THE BLOG

First They Came for the Cheeses and No-One Spoke Out - Russia's Banning Mania

20/08/2015 17:41 BST | Updated 20/08/2016 10:59 BST

A pair of British historians' books, Italian Parmesan, the news website Reddit - is there no limit to the things Russia wants to ban?

On top of existing prohibitions on "undesirable organisations", on numerous public demonstrations, on gay pride rallies and on materials said to "promote" homosexuality, Russia's recent restrictions are faintly ludicrous and distinctly sinister.

Access to Reddit has been restricted in Russia on the grounds that the site hosts pages where drug cultivation (magic mushrooms, marijuana) is discussed. OK, so governments around the world commonly launch "crackdowns" or "wars" on drugs (often with disastrous results: think USA, think Iran), but... well, it isn't this actually rather ridiculous? Can't people search other parts of the internet for their marijuana info? How is restricting Reddit going to deal with the issue? Meanwhile, the county's information regulator Roskomnadzor has also been issuing threats to Google, Facebook and Twitter over data retention. Is this really a crackdown on internet companies...?

On the issue of parmigiano - and numerous other "hard European cheeses" - this was of course put on an import sanctions list as part of Russia's retaliation over EU sanctions against Russia due to its involvement in the conflict in Ukraine. The ban's been extended for another year. In a recent piece of political theatre, the authorities in the town of Belgorod stage-managed the bulldozing of piles of cheese in front of the TV cameras. An act of "fromagicide" that's er, ripe for satire. "The Russian government launched a brutal crackdown on cheese Thursday ...", began one Wall Street Journal story. To borrow a line from a colleague in my office, all that was apparently left after this little stunt was a huge pile of ... de-Brie. Ahem. No, the cow is definitely not laughing now (not that it ever was), and various groups in Russia have criticised this wanton destruction of food, saying it should at least have been given to some of the 16million poor people in the country.

And then there's the two British historians - Antony Beevor and John Keegan - who've attracted the attention of the Russian authorities. In the city of Yekaterinburg an official dictact has gone out instructing all schools and colleges to scour their library shelves for books by the pair and "prevent access" to them. The reasoning - if you can call it that - is that their work supposedly distorts the history of the Second World War and is "imbued with the propagandistic stereotypes of Nazism".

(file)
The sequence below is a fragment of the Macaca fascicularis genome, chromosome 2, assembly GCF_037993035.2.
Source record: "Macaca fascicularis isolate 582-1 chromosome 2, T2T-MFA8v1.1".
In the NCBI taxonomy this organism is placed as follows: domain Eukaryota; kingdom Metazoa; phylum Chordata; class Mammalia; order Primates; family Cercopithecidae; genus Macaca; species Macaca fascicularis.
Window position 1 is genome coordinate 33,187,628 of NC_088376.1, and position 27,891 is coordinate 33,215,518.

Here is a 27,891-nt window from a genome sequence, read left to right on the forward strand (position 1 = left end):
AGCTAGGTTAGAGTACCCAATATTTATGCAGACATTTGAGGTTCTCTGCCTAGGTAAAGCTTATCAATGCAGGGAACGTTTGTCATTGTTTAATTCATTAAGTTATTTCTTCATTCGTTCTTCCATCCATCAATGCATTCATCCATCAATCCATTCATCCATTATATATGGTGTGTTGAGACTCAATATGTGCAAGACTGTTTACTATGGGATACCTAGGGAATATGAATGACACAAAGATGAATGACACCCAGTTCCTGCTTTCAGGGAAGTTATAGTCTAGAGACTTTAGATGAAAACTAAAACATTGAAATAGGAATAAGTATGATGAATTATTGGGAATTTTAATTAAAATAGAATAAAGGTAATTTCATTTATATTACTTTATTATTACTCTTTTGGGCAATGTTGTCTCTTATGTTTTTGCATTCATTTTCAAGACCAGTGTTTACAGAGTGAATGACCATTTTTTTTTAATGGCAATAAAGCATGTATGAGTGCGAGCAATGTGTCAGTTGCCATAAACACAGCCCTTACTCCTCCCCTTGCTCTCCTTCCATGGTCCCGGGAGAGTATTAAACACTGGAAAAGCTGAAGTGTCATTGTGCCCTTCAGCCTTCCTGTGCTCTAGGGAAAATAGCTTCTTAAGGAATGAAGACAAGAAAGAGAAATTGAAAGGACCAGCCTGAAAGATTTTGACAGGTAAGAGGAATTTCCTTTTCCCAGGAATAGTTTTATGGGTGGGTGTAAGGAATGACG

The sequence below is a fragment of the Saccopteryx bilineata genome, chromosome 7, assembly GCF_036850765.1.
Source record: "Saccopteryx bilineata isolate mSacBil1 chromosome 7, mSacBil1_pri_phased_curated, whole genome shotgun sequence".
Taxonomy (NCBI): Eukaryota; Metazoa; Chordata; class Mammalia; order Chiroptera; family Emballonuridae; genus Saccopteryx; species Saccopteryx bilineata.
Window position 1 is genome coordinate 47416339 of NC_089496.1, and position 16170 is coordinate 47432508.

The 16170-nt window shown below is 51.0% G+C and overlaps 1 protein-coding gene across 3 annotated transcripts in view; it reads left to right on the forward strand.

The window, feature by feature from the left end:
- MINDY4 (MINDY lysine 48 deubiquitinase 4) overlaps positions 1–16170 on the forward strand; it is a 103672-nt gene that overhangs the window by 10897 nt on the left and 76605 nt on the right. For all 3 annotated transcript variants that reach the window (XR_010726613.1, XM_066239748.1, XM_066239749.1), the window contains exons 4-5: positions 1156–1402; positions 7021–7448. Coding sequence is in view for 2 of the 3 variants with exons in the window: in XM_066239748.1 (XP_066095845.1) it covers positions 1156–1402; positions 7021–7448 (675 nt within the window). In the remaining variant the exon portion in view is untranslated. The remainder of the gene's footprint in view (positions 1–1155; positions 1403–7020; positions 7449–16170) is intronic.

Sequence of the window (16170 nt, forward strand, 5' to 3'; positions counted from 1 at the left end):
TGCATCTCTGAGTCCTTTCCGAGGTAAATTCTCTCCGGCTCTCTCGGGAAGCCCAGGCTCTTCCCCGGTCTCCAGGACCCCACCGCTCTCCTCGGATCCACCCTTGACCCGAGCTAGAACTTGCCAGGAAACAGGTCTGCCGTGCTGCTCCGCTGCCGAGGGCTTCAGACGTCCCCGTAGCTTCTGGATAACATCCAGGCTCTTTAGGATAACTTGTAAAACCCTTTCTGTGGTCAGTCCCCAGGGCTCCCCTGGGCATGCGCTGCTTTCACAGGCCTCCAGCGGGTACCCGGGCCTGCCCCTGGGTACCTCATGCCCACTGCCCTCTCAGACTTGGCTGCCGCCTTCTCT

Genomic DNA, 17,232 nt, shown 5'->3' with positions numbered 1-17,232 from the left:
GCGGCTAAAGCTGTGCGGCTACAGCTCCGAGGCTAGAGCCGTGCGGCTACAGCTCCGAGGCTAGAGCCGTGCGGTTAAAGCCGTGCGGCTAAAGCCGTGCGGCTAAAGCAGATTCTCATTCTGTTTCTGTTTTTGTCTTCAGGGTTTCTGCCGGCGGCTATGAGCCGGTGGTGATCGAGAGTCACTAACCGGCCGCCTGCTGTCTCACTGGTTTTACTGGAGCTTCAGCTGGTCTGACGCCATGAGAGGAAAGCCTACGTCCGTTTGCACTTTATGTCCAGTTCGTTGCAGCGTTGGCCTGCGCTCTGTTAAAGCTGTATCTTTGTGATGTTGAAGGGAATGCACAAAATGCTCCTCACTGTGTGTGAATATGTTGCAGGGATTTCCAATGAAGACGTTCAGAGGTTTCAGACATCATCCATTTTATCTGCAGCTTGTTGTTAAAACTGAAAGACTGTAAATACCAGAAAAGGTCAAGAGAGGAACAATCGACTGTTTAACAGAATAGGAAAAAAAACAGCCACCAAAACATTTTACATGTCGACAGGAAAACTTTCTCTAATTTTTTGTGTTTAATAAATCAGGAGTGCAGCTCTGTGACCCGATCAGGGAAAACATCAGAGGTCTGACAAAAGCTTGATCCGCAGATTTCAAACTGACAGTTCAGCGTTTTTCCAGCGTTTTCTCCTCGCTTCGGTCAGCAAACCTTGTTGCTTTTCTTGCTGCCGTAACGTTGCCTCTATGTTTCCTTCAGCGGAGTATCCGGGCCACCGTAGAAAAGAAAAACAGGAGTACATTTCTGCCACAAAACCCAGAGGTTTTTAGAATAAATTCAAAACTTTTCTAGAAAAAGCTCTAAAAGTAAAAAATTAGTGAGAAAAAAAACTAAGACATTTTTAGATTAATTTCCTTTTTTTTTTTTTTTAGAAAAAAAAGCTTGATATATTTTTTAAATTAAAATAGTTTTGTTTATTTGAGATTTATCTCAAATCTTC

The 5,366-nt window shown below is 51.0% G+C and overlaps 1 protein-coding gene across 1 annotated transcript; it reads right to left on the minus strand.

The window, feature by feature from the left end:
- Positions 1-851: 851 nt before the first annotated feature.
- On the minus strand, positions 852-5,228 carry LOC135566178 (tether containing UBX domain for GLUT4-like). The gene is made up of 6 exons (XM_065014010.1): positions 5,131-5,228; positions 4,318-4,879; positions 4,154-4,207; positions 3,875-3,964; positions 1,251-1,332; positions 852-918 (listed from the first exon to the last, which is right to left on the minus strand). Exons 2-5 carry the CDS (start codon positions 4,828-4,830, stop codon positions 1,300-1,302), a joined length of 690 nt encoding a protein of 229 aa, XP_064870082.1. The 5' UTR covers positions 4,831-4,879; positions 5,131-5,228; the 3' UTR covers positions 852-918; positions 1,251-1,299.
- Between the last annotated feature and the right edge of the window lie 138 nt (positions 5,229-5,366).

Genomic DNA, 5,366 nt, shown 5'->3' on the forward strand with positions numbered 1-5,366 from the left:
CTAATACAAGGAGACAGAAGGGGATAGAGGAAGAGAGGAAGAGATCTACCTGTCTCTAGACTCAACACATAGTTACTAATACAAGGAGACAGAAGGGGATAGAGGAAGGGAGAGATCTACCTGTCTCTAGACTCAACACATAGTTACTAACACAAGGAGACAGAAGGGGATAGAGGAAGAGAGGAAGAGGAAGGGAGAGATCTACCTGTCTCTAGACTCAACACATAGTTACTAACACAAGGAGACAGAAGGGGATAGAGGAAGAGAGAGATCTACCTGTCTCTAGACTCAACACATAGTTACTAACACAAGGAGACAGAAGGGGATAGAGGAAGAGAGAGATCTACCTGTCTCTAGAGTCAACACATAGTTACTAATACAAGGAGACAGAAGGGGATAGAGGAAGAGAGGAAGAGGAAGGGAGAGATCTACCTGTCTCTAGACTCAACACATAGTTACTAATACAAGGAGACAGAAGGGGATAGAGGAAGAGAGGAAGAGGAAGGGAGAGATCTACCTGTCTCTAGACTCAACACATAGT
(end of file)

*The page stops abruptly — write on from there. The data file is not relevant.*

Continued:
Beevor's in no doubt that the real problem is that he's written about the Soviet army's mass rapes of German and other women. In his introduction to the harrowing anonymous diary recounting one woman's experiences in Berlin after the Soviets entered the city in April 1945 (A Woman In Berlin), Beevor reminds us that that the estimated number of women raped by marauding Soviet soldiers in Germany in 1945 was a staggering two million. And this doesn't even include Polish women or even Soviet women who'd been transported to the Reich as slave labour. In Berlin alone the number of women raped by drink-sodden Soviet soldiers is thought to be 95,000-130,000. Fear of the night-time "hunting parties" wracked the entire city, and desperate female Berliners rubbed dirt into their faces to make themselves less attractive (not that this helped), with many resorting to becoming concubines of individual soldier-rapists who they believed could protect them from the massed gang-rape raiders. Many others committed suicide to avoid rape, or indeed did so afterwards. There were massive numbers of abortions.

This dark underside - one of many - to the Great Patriotic War is however becoming near-taboo in modern Russia. The Soviet army, which had indeed endured terrible losses in its epic defeat of the once-mighty Wehrmacht across hundreds of miles of Eastern Europe, also raped and looted as it went. But - appears to be the thinking of officials in Yekaterinburg - it's better to ban books than allow people to learn of such sacrilegious realities.

As Amnesty Ukraine's Bogdan Ovcharuk points out, banning "extremist" books is the start of a slippery slope. Russia and Ukraine have each been indulging in tit-for-tat book and film bans (new fan of Vladimir Putin Gérard Depardieu is included on Ukraine's blacklist, which rules out any revivals of The Last Metro or Jean De Florette in the arthouse cinemas of Kiev for the time being ....). Ukraine risks a descent into illiberalism with its book bans. Russia seems already to be well on its way.

With its mania for banning things, Russia has begun to look petty and ridiculous - but also sinister and vindictive. The other day it was... 50 Ukrainian ducklings that were intercepted, "euthenized and then burned". The cheese-flattening antics have tended to get a laugh (smile and say formaggio) but it's actually all rather unfunny. After all, what's amusing about watching Russia slip further and further into a new era of authoritarianism?